The Association of School and College Leaders (ASCL) says a more concerted effort is needed to improve teacher supply and to attract higher calibre leaders to schools in challenging circumstances.
The government scheme, unveiled last week, will see 100 “outstanding” middle leaders invited to spend a year in underperforming schools, including those in deprived, coastal and rural areas.
The secondment scheme follows the launch of the Talented Leaders programme last year, which aims to place outstanding headteachers in such schools for a period of at least three years.
Schools minister David Laws said that while on secondment, the middle leaders would be expected to “share excellent teaching, diagnose issues and put in place an improvement plan to ensure long-term sustained progress”.
Participation will be voluntary for both schools and the middle leaders and the Department for Education is now to appoint a delivery organisation for the scheme.
Malcolm Trobe, ASCL’s deputy general secretary, welcomed the announcement, but warned more needed to be done.
He said: “It only scratches the surface of wider issues around recruitment and retention. More concerted effort is needed to improve the supply of teachers in general and to find longer term and sustainable solutions to attract more high calibre teachers, middle and senior leaders to schools in challenging circumstances or which are geographically isolated.
“What is required is a culture of professional learning which enables us to prepare and nurture the next generation of school leaders. This means providing appropriate preparation, succession planning and support together with coaching and mentoring programmes to support newly appointed senior and middle leaders.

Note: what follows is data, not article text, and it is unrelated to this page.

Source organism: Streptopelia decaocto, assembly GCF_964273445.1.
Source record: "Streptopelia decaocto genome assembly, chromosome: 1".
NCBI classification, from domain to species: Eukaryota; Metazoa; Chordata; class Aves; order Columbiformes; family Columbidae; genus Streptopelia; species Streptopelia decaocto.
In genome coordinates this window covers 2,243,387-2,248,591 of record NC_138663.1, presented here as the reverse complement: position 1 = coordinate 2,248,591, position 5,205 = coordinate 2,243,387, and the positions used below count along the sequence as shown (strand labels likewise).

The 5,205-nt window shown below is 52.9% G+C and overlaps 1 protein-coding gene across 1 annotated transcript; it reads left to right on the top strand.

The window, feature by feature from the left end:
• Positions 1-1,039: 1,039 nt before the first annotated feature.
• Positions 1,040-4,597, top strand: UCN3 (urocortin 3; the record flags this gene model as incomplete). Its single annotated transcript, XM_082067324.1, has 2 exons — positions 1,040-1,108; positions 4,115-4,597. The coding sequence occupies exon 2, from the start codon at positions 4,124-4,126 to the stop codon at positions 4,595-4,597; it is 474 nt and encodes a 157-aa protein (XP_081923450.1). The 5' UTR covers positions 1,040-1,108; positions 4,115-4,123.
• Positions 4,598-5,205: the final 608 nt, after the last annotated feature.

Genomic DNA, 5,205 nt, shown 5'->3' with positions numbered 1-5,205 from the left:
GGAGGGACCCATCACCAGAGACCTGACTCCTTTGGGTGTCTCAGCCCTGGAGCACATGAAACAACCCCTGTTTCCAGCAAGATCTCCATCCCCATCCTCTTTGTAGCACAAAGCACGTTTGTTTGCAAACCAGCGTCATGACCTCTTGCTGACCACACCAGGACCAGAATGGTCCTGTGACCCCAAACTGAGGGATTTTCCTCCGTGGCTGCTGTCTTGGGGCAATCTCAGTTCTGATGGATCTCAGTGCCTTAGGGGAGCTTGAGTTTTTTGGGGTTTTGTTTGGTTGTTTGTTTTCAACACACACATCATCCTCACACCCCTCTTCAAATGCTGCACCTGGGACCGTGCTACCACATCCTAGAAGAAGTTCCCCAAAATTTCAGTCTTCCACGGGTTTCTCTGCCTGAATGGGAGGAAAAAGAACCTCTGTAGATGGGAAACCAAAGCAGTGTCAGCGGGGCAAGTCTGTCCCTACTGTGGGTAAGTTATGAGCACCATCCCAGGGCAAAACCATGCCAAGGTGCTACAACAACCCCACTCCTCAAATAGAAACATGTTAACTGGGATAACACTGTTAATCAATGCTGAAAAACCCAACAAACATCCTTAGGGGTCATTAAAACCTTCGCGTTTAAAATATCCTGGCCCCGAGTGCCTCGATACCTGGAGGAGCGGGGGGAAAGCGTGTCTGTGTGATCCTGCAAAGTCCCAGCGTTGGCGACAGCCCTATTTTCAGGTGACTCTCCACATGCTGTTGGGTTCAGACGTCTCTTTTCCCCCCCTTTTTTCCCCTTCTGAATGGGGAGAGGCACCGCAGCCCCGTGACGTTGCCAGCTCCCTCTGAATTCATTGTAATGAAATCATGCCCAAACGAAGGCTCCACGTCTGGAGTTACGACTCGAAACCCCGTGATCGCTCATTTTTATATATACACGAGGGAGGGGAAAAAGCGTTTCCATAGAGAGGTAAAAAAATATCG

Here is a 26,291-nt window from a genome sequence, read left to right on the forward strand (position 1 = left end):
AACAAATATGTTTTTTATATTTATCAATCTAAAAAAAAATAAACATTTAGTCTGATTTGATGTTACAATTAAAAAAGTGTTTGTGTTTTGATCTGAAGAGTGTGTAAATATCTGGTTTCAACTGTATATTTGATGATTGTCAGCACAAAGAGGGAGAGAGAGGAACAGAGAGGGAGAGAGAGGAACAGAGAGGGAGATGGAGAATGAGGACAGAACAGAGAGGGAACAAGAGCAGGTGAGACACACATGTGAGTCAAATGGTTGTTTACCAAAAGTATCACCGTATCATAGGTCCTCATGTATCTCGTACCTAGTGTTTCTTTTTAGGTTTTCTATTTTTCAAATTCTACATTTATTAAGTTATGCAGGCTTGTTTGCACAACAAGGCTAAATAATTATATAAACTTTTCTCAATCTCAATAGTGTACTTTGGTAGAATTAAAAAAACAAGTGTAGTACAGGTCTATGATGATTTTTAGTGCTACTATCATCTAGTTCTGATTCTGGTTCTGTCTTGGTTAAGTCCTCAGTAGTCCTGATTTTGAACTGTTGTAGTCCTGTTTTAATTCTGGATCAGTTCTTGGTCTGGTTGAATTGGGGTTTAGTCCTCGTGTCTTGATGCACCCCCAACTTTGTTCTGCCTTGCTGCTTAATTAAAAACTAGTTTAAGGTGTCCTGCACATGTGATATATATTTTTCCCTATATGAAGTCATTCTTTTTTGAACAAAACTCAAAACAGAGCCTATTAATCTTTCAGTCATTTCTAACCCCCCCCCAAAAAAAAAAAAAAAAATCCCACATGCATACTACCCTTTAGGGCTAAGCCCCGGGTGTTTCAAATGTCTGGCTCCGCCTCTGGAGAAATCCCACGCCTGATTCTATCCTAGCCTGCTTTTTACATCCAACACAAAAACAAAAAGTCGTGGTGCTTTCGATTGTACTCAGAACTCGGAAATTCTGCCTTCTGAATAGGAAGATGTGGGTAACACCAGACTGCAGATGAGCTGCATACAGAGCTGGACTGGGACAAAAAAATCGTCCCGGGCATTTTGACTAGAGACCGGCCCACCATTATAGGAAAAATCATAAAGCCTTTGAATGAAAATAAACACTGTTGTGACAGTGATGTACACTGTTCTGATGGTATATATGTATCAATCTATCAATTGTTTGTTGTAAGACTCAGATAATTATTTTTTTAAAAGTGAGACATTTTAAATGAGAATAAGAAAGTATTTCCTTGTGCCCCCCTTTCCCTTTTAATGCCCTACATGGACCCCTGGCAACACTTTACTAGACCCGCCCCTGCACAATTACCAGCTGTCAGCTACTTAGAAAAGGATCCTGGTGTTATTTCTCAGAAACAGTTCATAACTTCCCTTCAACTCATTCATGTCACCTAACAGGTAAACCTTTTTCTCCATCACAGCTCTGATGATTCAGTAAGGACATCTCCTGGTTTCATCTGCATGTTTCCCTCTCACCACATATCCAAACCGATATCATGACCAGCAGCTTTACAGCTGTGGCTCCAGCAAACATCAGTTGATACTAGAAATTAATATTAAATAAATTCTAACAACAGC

“There also needs to be a recognition that school improvement doesn’t happen overnight. It takes time to embed sustainable improvement.”
The National Association of Head Teachers (NAHT) gave the scheme a “cautious welcome”. Louis Coiffait, chief executive of NAHT Edge, its middle leadership organisation, said the chosen middle leaders’ existing pupils must not be allowed to suffer.
Mr Coiffait said: “(We are) concerned that while the principle behind the secondment programme is a good one, the middle leaders’ host schools should not suffer. School leaders will not wish to be without their highly skilled heads of department, for example, and risk disrupting the progress of their pupils. Consultations will need to ensure, therefore, that any secondment arrangements have been agreed by all sides.”
Mr Laws said: “This new programme will allow schools facing some of the greatest challenges to benefit from the skills, expertise and knowledge of an exceptional middle leader who can drive improvements and raise standards.”